Within the last year, Cognex introduced VisionPro® 3D-Locate™ software for its PC vision systems, as well as a new line of dedicated 3D displacement systems, the DS1000 series. Both make it easier for automation customers to adopt 3D machine vision and combine it with other inspection steps.
“VisionPro 3D has been very successful in the automotive industry because it tackles the difficult 3D problem in a step-by-step manner to ensure that customers have every opportunity for success,” explains Michael. In fact, Kuka Robotics Corporation (Augsburg, Germany) has selected VisionPro as the base for its new 2D and 3D VGR solution.
According to Michael, VisionPro software addresses all three aspects of 3D calibration: It directly supports intrinsic calibration, which estimates the camera sensor and lens parameters themselves. It also handles extrinsic calibration, which means calibrating the position of the camera in the world, whether it’s mounted to the robot end effector or fixed somewhere in the robot cell. Finally, it supports hand-eye calibration, which is how users convert vision results into the robot’s motion coordinate system.
“Calibration is important for all vision systems,” adds Michael, “but especially for 3D systems that need to make accurate measurements for robot guidance and gauging applications. That’s why the DS1100, the first in the 1000 series, comes fully calibrated from the factory and includes important functions like OCR [optical character recognition] for industries that produce molded parts, such as tires. If you set the camera up with a working envelope as specified, the DS1100 needs no calibration and is ready to go.”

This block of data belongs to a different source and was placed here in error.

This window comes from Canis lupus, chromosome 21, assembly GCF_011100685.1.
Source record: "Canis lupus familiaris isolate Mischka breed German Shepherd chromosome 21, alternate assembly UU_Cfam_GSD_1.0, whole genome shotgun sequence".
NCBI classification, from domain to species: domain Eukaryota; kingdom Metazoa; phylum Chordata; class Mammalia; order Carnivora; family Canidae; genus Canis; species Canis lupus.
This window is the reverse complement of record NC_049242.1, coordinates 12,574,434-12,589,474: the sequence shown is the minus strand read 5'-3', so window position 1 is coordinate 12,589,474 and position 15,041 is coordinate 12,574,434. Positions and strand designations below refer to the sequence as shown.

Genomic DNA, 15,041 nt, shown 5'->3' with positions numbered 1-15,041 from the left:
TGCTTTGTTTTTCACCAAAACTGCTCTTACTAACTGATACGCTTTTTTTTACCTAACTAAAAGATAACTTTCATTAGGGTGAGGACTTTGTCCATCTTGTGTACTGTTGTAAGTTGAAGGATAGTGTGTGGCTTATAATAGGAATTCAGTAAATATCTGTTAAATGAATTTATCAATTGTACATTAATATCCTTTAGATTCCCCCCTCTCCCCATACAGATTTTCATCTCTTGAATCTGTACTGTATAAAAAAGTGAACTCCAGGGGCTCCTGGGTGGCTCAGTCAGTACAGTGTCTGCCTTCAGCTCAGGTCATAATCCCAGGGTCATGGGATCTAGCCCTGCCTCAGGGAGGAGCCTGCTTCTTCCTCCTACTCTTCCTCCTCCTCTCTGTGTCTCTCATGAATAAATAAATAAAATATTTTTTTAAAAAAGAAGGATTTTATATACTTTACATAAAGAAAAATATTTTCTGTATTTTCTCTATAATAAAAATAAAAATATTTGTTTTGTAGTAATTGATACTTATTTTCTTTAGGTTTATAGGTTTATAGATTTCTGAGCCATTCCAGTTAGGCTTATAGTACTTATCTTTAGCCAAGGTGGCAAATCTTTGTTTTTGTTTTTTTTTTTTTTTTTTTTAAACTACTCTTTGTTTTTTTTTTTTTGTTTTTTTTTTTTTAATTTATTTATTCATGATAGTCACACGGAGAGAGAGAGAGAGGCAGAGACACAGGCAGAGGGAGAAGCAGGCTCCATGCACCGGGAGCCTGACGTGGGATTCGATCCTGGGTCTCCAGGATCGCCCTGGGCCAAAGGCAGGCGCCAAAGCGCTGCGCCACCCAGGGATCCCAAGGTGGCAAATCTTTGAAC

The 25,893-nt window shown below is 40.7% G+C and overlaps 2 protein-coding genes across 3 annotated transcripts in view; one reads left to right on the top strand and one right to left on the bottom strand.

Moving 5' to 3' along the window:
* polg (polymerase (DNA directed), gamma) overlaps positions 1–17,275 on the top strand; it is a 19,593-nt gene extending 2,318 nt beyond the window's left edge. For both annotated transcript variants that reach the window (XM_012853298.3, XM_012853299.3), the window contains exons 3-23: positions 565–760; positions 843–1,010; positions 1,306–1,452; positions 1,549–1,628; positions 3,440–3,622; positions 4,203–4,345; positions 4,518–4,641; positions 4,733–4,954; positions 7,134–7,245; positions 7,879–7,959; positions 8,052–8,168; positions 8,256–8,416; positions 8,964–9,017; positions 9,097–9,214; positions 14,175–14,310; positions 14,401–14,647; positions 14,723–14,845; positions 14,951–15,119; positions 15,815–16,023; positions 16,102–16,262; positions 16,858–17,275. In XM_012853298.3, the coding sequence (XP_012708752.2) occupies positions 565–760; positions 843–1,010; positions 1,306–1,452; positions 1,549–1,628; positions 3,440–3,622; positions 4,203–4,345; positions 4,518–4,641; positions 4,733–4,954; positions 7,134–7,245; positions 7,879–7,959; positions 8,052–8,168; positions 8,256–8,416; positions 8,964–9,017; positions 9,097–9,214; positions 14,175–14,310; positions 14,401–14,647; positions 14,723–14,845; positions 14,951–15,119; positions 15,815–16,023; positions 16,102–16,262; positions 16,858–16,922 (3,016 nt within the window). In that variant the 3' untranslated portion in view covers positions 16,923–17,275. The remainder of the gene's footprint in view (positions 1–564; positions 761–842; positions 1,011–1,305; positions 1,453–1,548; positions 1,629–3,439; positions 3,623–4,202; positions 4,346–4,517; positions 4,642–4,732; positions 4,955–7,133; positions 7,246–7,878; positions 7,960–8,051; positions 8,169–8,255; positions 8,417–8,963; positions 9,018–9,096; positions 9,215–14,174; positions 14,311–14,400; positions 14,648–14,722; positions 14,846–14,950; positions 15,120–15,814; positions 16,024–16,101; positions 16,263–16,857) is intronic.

LMI Technologies, a specialist in 3D sensor solutions, is tackling a new set of “off-line” 3D applications by combining 3D meshing and visualization software from recent acquisition 3D3 Solutions (Vancouver, Canada) with its well-established Gocator 3D sensor line.
“We think of ‘in-line’ applications as dealing with a part moving through a factory,” explains Arden. “But there’s an ‘off-line’ task where the focus is building a high-quality 360-degree digital version of reality, possibly with color, for applications in entertainment, medical, archaeology, reverse engineering, and rapid prototyping or 3D printing applications. The acquisition of 3D scanning software company 3D3 Solutions gives us an industry-leading toolset for aligning, stitching, and combining 3D point clouds from our latest stereovision Gocator using structured white light. 3D mesh processing is very hard to do in a seamless, intuitive way for the end user — especially if you add color blending. 3D3 Solutions’ mesh software does all this very well and on a PC, so we can push our sensor lines into off-line applications while bringing the 3D alignment and deviation map software capability to industrial applications.”
Arden is excited about rapid prototyping driven by the 3D printing industry. Rapid prototyping systems are being touted as the next great disruptive technology on par with personal computers. “By combining our sensors with 3D3 Solutions’ FlexScan3D software, we have all four of the ‘verbs for success’ in the automation value chain: scan, visualize, measure, and control,” he says. “And more to the point, it’s not just about solving these problems but creating a solution that is intuitive and easy for the user. That’s been LMI’s focus when it comes to bringing 3D vision to the marketplace.”